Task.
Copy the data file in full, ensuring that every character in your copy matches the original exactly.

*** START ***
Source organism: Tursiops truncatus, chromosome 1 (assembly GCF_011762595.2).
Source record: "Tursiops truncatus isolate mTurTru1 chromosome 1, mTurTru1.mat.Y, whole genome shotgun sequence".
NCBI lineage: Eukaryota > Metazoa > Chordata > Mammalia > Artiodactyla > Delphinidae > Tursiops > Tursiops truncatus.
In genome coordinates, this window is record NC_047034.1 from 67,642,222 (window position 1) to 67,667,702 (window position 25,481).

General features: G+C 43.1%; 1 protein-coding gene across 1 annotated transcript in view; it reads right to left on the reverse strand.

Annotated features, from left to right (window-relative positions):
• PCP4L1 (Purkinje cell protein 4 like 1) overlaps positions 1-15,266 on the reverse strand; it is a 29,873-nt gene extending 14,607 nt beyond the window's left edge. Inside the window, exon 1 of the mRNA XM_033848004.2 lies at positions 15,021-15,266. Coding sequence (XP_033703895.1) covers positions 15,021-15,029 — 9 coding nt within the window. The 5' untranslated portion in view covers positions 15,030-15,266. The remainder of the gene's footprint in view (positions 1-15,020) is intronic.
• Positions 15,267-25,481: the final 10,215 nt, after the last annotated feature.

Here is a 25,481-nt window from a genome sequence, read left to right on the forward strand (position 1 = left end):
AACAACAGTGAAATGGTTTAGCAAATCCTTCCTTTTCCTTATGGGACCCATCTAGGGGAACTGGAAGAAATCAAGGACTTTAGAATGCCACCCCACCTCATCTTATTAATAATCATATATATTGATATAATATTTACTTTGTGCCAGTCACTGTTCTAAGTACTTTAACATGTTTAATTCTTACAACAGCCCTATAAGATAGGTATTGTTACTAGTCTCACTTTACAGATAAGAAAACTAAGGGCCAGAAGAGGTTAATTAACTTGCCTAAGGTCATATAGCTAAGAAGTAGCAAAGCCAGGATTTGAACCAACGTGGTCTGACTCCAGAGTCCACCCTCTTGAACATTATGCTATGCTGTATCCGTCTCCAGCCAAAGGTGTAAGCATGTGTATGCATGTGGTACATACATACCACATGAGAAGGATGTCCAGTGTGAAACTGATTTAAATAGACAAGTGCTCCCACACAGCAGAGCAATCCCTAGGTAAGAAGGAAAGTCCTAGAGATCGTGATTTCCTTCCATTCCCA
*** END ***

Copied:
Source organism: Tursiops truncatus, chromosome 1 (assembly GCF_011762595.2).
Source record: "Tursiops truncatus isolate mTurTru1 chromosome 1, mTurTru1.mat.Y, whole genome shotgun sequence".
NCBI lineage: Eukaryota > Metazoa > Chordata > Mammalia > Artiodactyla > Delphinidae > Tursiops > Tursiops truncatus.
In genome coordinates, this window is record NC_047034.1 from 67,642,222 (window position 1) to 67,667,702 (window position 25,481).

General features: G+C 43.1%; 1 protein-coding gene across 1 annotated transcript in view; it reads right to left on the reverse strand.

Annotated features, from left to right (window-relative positions):
• PCP4L1 (Purkinje cell protein 4 like 1) overlaps positions 1-15,266 on the reverse strand; it is a 29,873-nt gene extending 14,607 nt beyond the window's left edge. Inside the window, exon 1 of the mRNA XM_033848004.2 lies at positions 15,021-15,266. Coding sequence (XP_033703895.1) covers positions 15,021-15,029 — 9 coding nt within the window. The 5' untranslated portion in view covers positions 15,030-15,266. The remainder of the gene's footprint in view (positions 1-15,020) is intronic.
• Positions 15,267-25,481: the final 10,215 nt, after the last annotated feature.

Here is a 25,481-nt window from a genome sequence, read left to right on the forward strand (position 1 = left end):
AACAACAGTGAAATGGTTTAGCAAATCCTTCCTTTTCCTTATGGGACCCATCTAGGGGAACTGGAAGAAATCAAGGACTTTAGAATGCCACCCCACCTCATCTTATTAATAATCATATATATTGATATAATATTTACTTTGTGCCAGTCACTGTTCTAAGTACTTTAACATGTTTAATTCTTACAACAGCCCTATAAGATAGGTATTGTTACTAGTCTCACTTTACAGATAAGAAAACTAAGGGCCAGAAGAGGTTAATTAACTTGCCTAAGGTCATATAGCTAAGAAGTAGCAAAGCCAGGATTTGAACCAACGTGGTCTGACTCCAGAGTCCACCCTCTTGAACATTATGCTATGCTGTATCCGTCTCCAGCCAAAGGTGTAAGCATGTGTATGCATGTGGTACATACATACCACATGAGAAGGATGTCCAGTGTGAAACTGATTTAAATAGACAAGTGCTCCCACACAGCAGAGCAATCCCTAGGTAAGAAGGAAAGTCCTAGAGATCGTGATTTCCTTCCATTCCCA